“The technology we have available is really good for the food industry because of its anti-bacterial properties right through the entire system, which won’t allow any moisture or bacteria to delaminate the material,” he said.
“We also have the BASF international certificate to prove that it all meets the environmental and hygienic standards out there.
“The whole idea of our presence here was to show that we have adaptable systems, so if it is cost-driven or food-grade systems or a quick return to service system, we can modify to meet the requirements of the client.”
On the SEE (previously Sealed Air) stand, Aimee Bagshaw said it had been some time since the company had a stand at this show.
“We decided that it was a good time to showcase all of the new products we have coming out,” she said.
“Sustainability has been at the top of everyone’s talking points, and it is a huge thing for us, so we are showcasing both of our plastic and paper options, and we have had some great innovations of late.”
On the Visy Technology Systems stand, Steve Jowett said,“The New Zealand market is very important to Visy, and for us, as a supplier of innovative packaging solutions, we are keen to share all of the new innovative products that we are bringing to market with our customer base here in NZ, as well as to find new customers for our products and services.”
He added, “In terms of new things to showcase, we’re displaying our Visy liner-free labelling system, which eliminates the traditional backing paper waste that’s common to labelling. And as a result, we are able to offer a more sustainable solution to the market.”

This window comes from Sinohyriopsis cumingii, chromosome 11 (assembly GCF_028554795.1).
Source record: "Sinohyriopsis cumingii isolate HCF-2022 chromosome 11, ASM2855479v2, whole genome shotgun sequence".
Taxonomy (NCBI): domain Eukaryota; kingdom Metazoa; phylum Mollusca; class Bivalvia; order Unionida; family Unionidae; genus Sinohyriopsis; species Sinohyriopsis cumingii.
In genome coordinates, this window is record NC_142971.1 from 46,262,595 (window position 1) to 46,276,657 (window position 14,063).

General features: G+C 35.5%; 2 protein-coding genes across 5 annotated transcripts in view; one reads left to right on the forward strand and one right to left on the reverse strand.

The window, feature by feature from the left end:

On the Punchbowl Packaging stand, Aiden Sharp said, “What we are here to do is to showcase what Punchbowl Packaging, Punchbowl Automation and Jet Black Fans have on offer. We have the whole team under the one umbrella today to make sure that there is something for everyone that stops by.
“We have a few different things to showcase in all different sections, such as our high-volume and low-speed fans, which are fantastic for different kinds of issues with ventilation, temperature and mixing the air in a large building in a very cost-efficient way.
“We also have some of our automation on display for conveying bag and box equipment, as well as case packing. And finally of course, our packaging itself, which is anything from horticultural packaging, to take-away consumer packaging, and much more.”
For Rhima's Mark Hollingsworth and Brian Jack, Foodtech Packtech was “all about reconnecting with our customers and building our brand, and it has been good to be back in the food technology area again”.
“It is nice to meet potentially new clients and try to meet some of the needs that people that come here want to achieve. We are going out there and see the customers at their premises, and their applications to find out what their requirements are, and that is really what we are about.“
Rounding off our whistle-stop tour of the showfloor, J L Lennard's Tony Dinallo said, “We believe that the New Zealand market is a very important for us, and we have many customers both in the north and south islands, and we have a product range that suits the various categories that are available.